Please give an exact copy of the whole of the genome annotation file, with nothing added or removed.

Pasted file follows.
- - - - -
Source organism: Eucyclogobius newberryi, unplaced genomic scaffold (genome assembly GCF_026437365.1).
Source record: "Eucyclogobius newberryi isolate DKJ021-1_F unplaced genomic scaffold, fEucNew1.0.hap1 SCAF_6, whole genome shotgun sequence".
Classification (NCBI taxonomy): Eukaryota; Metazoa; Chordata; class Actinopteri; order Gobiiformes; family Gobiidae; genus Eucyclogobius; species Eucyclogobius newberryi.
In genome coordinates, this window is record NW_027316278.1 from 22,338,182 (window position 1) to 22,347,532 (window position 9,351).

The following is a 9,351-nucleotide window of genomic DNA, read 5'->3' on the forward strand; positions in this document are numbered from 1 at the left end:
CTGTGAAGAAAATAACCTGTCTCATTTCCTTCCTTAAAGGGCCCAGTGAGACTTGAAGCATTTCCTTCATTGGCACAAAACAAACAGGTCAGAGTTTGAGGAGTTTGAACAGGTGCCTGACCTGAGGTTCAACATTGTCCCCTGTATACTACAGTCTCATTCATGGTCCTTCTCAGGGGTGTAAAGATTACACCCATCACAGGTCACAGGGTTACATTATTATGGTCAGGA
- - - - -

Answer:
Source organism: Eucyclogobius newberryi, unplaced genomic scaffold (genome assembly GCF_026437365.1).
Source record: "Eucyclogobius newberryi isolate DKJ021-1_F unplaced genomic scaffold, fEucNew1.0.hap1 SCAF_6, whole genome shotgun sequence".
Classification (NCBI taxonomy): Eukaryota; Metazoa; Chordata; class Actinopteri; order Gobiiformes; family Gobiidae; genus Eucyclogobius; species Eucyclogobius newberryi.
In genome coordinates, this window is record NW_027316278.1 from 22,338,182 (window position 1) to 22,347,532 (window position 9,351).

The following is a 9,351-nucleotide window of genomic DNA, read 5'->3' on the forward strand; positions in this document are numbered from 1 at the left end:
CTGTGAAGAAAATAACCTGTCTCATTTCCTTCCTTAAAGGGCCCAGTGAGACTTGAAGCATTTCCTTCATTGGCACAAAACAAACAGGTCAGAGTTTGAGGAGTTTGAACAGGTGCCTGACCTGAGGTTCAACATTGTCCCCTGTATACTACAGTCTCATTCATGGTCCTTCTCAGGGGTGTAAAGATTACACCCATCACAGGTCACAGGGTTACATTATTATGGTCAGGA